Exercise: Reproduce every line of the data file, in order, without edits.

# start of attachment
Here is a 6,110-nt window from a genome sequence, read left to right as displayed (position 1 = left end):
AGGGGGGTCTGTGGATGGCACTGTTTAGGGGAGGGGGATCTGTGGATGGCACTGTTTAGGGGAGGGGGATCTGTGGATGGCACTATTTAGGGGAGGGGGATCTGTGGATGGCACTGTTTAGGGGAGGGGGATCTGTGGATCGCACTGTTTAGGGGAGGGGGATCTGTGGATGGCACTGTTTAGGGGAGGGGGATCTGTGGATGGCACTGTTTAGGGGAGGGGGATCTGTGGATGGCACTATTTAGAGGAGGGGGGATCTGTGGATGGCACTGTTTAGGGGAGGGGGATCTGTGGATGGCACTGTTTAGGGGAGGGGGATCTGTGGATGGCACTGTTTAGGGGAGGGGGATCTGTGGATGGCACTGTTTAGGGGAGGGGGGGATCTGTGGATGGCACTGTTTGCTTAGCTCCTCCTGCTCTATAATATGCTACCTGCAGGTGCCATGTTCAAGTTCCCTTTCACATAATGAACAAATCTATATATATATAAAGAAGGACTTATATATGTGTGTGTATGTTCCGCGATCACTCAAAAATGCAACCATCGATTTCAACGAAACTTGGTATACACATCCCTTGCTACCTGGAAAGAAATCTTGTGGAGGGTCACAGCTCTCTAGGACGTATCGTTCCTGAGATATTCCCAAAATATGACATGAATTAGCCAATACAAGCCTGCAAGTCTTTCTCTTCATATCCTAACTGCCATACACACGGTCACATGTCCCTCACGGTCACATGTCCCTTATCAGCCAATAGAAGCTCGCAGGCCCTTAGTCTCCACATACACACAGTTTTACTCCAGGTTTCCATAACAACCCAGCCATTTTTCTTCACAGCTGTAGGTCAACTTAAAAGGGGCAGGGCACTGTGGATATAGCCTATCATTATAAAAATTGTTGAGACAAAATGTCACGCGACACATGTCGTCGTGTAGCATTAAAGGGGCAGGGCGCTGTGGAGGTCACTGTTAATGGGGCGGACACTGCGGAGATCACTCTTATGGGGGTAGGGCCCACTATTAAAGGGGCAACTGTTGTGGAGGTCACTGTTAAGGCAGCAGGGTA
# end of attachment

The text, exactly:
Here is a 6,110-nt window from a genome sequence, read left to right as displayed (position 1 = left end):
AGGGGGGTCTGTGGATGGCACTGTTTAGGGGAGGGGGATCTGTGGATGGCACTGTTTAGGGGAGGGGGATCTGTGGATGGCACTATTTAGGGGAGGGGGATCTGTGGATGGCACTGTTTAGGGGAGGGGGATCTGTGGATCGCACTGTTTAGGGGAGGGGGATCTGTGGATGGCACTGTTTAGGGGAGGGGGATCTGTGGATGGCACTGTTTAGGGGAGGGGGATCTGTGGATGGCACTATTTAGAGGAGGGGGGATCTGTGGATGGCACTGTTTAGGGGAGGGGGATCTGTGGATGGCACTGTTTAGGGGAGGGGGATCTGTGGATGGCACTGTTTAGGGGAGGGGGATCTGTGGATGGCACTGTTTAGGGGAGGGGGGGATCTGTGGATGGCACTGTTTGCTTAGCTCCTCCTGCTCTATAATATGCTACCTGCAGGTGCCATGTTCAAGTTCCCTTTCACATAATGAACAAATCTATATATATATAAAGAAGGACTTATATATGTGTGTGTATGTTCCGCGATCACTCAAAAATGCAACCATCGATTTCAACGAAACTTGGTATACACATCCCTTGCTACCTGGAAAGAAATCTTGTGGAGGGTCACAGCTCTCTAGGACGTATCGTTCCTGAGATATTCCCAAAATATGACATGAATTAGCCAATACAAGCCTGCAAGTCTTTCTCTTCATATCCTAACTGCCATACACACGGTCACATGTCCCTCACGGTCACATGTCCCTTATCAGCCAATAGAAGCTCGCAGGCCCTTAGTCTCCACATACACACAGTTTTACTCCAGGTTTCCATAACAACCCAGCCATTTTTCTTCACAGCTGTAGGTCAACTTAAAAGGGGCAGGGCACTGTGGATATAGCCTATCATTATAAAAATTGTTGAGACAAAATGTCACGCGACACATGTCGTCGTGTAGCATTAAAGGGGCAGGGCGCTGTGGAGGTCACTGTTAATGGGGCGGACACTGCGGAGATCACTCTTATGGGGGTAGGGCCCACTATTAAAGGGGCAACTGTTGTGGAGGTCACTGTTAAGGCAGCAGGGTA